Forgotten photographs of a late summer Sunday in Central Park, 1942

On a lazy Sunday afternoon in September 1942, photographer Marjorie Collins wandered New York City's Central Park, capturing a series of incredible images. Amazing and semi-clear shots showing families, friends, children, lovers and sailors enjoying a sunny day.

Other photos show children at the fountain, girlfriends waiting for boats, people sitting on benches and enjoying the sun, US Navy sailors enjoying their shore vacation, a cop playing with a child .

As we can see, American soldiers may have been fighting for their lives on the battlefields of Europe, but back home, life was somewhat faltering as life returned to normal.

Collins was part of the Office of War Information Agency, tasked by the US government to create and distribute information and propaganda about the war effort at home and abroad.

Through radio broadcasts, newspapers, posters, photographs, films and other forms of media, OWI was the connection between the battlefield and civilian communities.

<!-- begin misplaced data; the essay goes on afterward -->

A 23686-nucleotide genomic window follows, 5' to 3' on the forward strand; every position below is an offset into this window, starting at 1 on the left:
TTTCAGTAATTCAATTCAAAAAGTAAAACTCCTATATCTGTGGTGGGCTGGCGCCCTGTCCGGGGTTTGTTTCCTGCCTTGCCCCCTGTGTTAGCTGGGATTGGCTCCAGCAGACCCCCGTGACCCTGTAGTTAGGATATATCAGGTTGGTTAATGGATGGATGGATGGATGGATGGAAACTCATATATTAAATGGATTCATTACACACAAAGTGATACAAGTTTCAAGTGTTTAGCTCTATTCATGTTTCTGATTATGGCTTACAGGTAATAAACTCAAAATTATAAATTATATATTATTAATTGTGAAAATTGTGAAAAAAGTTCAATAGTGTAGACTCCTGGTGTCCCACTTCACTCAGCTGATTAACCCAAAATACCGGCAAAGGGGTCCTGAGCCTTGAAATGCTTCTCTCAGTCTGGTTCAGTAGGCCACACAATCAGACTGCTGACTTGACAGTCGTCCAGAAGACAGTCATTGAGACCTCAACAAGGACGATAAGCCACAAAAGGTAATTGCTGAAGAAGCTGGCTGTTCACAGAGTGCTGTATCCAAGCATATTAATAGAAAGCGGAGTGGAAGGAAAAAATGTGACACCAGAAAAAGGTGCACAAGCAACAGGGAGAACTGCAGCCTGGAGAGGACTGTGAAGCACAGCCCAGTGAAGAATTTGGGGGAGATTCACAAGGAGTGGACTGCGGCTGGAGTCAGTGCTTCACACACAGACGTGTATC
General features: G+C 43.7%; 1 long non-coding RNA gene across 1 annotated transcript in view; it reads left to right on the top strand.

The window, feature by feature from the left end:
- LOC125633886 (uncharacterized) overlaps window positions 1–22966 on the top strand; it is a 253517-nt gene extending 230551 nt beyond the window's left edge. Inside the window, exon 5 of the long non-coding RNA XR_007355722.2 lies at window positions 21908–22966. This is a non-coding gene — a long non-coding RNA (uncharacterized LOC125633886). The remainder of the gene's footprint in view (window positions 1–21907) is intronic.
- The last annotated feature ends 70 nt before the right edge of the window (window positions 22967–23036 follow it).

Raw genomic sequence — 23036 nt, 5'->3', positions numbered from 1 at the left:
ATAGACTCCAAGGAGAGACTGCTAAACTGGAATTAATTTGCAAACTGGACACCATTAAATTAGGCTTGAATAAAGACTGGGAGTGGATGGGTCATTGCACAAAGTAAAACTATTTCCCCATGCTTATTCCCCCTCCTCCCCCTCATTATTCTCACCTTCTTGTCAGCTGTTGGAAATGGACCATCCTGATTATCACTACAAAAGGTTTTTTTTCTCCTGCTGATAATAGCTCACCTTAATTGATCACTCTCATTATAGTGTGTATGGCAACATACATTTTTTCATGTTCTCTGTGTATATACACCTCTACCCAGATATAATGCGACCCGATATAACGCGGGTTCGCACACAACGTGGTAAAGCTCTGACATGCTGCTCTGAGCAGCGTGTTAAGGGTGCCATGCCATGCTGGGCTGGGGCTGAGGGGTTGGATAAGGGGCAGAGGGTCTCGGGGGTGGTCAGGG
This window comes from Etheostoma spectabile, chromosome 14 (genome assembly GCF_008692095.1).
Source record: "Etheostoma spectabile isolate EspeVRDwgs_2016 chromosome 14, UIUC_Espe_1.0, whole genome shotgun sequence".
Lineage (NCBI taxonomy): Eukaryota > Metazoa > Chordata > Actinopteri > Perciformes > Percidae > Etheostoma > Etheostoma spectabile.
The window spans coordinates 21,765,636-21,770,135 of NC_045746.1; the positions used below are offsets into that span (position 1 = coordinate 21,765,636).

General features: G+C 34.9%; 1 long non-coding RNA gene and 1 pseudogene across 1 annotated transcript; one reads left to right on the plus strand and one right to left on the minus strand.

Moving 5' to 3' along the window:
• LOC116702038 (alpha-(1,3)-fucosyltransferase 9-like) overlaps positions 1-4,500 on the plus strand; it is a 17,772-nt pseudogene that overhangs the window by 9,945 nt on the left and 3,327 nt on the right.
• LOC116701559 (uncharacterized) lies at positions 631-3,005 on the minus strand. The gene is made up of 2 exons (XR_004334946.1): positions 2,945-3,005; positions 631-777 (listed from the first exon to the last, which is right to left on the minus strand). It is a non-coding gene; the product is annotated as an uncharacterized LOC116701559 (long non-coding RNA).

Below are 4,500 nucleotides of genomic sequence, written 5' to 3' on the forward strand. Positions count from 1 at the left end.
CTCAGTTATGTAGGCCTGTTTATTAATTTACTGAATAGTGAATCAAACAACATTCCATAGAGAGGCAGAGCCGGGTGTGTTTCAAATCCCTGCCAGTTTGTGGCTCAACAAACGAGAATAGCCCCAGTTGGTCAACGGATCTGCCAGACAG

In 1942, OWI welcomed the Photographic Unit of the Farm Security Administration, which had become famous for its documentation of the Great Depression, under the direction of Roy Stryker.

During 1942 and 1943 the OWI boasted two photographic units whose photographers documented the country's mobilization during the early years of the war, focusing on subjects such as aircraft factories and women in the workforce.

Central Park is the most visited park in the United States. Its visitors can miss the abundance of trees, flowers, grass, paths, architecture, benches, rocks and overall beauty. The park is spread over 843 acres, with 150 acres of lakes and streams.

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